Monday, September 28, 2009

The Iraq Inquiry Digest Project

Iraq Inquiry Digest

Everything about the Chilcot Inquiry in one place

Iraq Inquiry Digest is a project to monitor and comment on the Chilcot Inquiry into the Iraq war. Its aim is both to inform and to provide a dynamic forum for comment and analysis as the Inquiry progresses. It seeks to provide a balance of views and opinion. Its objective is to be constructive and to provide reasoned and well argued comment.

The project is run by a collection of volunteers, journalists and public figures who want to establish the truth about the Iraq war. The editor is journalist Chris Ames.

The main aims are to set out what appear to be the main questions or issues that the inquiry will need to address and to provide a commentary on the Inquiry’s proceedings and revelations.

The site firstly seeks to set out the questions that the Inquiry will need to answer and the evidence that might answer them. The two are of course closely connected as many of the questions arise from what we know already. We try to show why the questions arise – why there is a “case to answer” – and what further questions the evidence prompts.

As the Inquiry gets going, the site will contain a running commentary of what its hearings – and hopefully newly published evidence show. The Inquiry’s proceedings will be scored on their transparency, as will the witnesses.



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Saturday, September 26, 2009

Current PM to give evidence?

Friday 25 September 2009

Morning press briefing from 25 September 2009

Iraq Inquiry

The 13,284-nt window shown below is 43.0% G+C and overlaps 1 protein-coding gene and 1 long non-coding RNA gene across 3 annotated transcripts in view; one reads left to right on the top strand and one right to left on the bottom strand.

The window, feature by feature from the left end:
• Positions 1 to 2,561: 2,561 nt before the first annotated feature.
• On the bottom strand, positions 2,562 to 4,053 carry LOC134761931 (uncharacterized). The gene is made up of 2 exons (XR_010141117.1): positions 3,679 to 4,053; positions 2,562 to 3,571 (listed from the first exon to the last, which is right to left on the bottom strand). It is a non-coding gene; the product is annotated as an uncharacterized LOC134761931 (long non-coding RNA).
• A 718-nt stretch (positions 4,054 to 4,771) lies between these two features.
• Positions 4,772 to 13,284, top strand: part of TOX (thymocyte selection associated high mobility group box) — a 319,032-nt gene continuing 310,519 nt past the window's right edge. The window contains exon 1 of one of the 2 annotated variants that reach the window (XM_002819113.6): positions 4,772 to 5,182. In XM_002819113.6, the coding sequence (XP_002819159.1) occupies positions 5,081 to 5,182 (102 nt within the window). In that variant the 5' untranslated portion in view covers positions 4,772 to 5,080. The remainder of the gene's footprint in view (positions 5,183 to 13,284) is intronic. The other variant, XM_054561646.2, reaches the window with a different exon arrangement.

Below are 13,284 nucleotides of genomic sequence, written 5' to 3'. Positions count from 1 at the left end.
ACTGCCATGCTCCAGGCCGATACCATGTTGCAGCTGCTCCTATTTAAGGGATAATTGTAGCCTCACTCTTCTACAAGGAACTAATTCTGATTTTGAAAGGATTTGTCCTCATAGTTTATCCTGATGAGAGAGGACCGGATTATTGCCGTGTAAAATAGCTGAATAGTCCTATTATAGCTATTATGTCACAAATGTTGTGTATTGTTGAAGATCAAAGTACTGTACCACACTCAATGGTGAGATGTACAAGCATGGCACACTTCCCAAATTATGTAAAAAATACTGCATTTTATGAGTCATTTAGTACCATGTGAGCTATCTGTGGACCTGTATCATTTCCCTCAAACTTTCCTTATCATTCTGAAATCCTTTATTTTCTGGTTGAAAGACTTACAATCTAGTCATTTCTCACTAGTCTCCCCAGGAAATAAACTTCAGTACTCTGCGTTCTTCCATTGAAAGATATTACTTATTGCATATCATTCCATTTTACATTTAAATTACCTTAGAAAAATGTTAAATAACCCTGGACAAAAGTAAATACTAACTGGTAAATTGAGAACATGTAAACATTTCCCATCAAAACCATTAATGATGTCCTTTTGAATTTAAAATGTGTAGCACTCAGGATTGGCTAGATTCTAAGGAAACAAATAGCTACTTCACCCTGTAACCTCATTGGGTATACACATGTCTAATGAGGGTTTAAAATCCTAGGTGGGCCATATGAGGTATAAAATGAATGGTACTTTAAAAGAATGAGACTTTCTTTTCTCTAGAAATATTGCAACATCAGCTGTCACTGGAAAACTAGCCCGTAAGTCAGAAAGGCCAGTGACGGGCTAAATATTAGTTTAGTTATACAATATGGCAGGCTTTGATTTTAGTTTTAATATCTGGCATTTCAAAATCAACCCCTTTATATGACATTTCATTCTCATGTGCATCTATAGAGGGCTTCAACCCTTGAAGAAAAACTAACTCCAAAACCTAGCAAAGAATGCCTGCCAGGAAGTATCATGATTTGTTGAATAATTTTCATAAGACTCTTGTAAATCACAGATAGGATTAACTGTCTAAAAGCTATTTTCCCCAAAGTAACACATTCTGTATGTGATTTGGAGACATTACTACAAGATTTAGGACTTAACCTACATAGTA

Asked when the Prime Minister would give evidence to the Iraq inquiry, the PMS said that it was for the Iraq inquiry to decide who to call and when, and how they would give evidence.

Wednesday, September 02, 2009

Dutch inquiry report delayed

Report into Iraq war support delayed

Wednesday 02 September 2009

A major parliamentary report into the Netherlands' support for the US-led invasion of Iraq in 2003 will not be completed by its November 1 deadline, the Volkskrant reports on Wednesday.

The chairman of the committee Willibrord Davis has told the prime minister and leaders of the two houses of parliaments the mountain of information gathered so far will not be processed and assessed in time. No new date has been set.

The Netherlands gave political but not military support to the invasion, a decision largely based on claims that Iraq had weapons of mass destruction. Those claims later turned out to be false.

Pressure mounted on the government to hold a formal parliamentary inquiry into Iraq earlier this year after a string of revelations - particularly about security service failings. Prime minister Jan Peter Balkenende eventually agreed to set up a commission to investigate events instead.